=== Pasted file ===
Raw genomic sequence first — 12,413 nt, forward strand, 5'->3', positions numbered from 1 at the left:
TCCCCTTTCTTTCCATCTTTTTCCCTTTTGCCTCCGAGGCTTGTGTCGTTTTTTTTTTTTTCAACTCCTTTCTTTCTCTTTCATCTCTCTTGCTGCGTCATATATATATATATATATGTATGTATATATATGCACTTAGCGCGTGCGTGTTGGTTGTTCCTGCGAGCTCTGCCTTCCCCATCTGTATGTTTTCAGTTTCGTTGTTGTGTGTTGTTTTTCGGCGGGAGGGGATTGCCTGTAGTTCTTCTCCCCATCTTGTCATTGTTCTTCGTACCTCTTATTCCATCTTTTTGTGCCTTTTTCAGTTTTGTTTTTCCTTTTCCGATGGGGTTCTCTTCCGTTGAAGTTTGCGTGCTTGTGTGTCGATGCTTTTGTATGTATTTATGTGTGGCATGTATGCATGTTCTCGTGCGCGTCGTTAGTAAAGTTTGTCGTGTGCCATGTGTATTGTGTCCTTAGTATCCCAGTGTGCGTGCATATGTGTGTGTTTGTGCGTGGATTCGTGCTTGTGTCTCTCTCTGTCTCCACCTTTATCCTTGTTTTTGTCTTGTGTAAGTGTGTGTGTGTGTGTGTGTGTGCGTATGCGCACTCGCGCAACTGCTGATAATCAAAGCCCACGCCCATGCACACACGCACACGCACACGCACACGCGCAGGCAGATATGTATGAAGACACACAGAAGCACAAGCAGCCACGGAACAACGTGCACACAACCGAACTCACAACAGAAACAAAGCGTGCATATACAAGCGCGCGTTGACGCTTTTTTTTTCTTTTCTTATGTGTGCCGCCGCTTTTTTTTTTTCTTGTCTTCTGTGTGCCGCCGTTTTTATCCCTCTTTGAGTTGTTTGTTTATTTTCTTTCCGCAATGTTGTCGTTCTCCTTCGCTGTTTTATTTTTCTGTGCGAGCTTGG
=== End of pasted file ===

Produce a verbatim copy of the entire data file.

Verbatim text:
Raw genomic sequence first — 12,413 nt, forward strand, 5'->3', positions numbered from 1 at the left:
TCCCCTTTCTTTCCATCTTTTTCCCTTTTGCCTCCGAGGCTTGTGTCGTTTTTTTTTTTTTCAACTCCTTTCTTTCTCTTTCATCTCTCTTGCTGCGTCATATATATATATATATATGTATGTATATATATGCACTTAGCGCGTGCGTGTTGGTTGTTCCTGCGAGCTCTGCCTTCCCCATCTGTATGTTTTCAGTTTCGTTGTTGTGTGTTGTTTTTCGGCGGGAGGGGATTGCCTGTAGTTCTTCTCCCCATCTTGTCATTGTTCTTCGTACCTCTTATTCCATCTTTTTGTGCCTTTTTCAGTTTTGTTTTTCCTTTTCCGATGGGGTTCTCTTCCGTTGAAGTTTGCGTGCTTGTGTGTCGATGCTTTTGTATGTATTTATGTGTGGCATGTATGCATGTTCTCGTGCGCGTCGTTAGTAAAGTTTGTCGTGTGCCATGTGTATTGTGTCCTTAGTATCCCAGTGTGCGTGCATATGTGTGTGTTTGTGCGTGGATTCGTGCTTGTGTCTCTCTCTGTCTCCACCTTTATCCTTGTTTTTGTCTTGTGTAAGTGTGTGTGTGTGTGTGTGTGTGCGTATGCGCACTCGCGCAACTGCTGATAATCAAAGCCCACGCCCATGCACACACGCACACGCACACGCACACGCGCAGGCAGATATGTATGAAGACACACAGAAGCACAAGCAGCCACGGAACAACGTGCACACAACCGAACTCACAACAGAAACAAAGCGTGCATATACAAGCGCGCGTTGACGCTTTTTTTTTCTTTTCTTATGTGTGCCGCCGCTTTTTTTTTTTCTTGTCTTCTGTGTGCCGCCGTTTTTATCCCTCTTTGAGTTGTTTGTTTATTTTCTTTCCGCAATGTTGTCGTTCTCCTTCGCTGTTTTATTTTTCTGTGCGAGCTTGG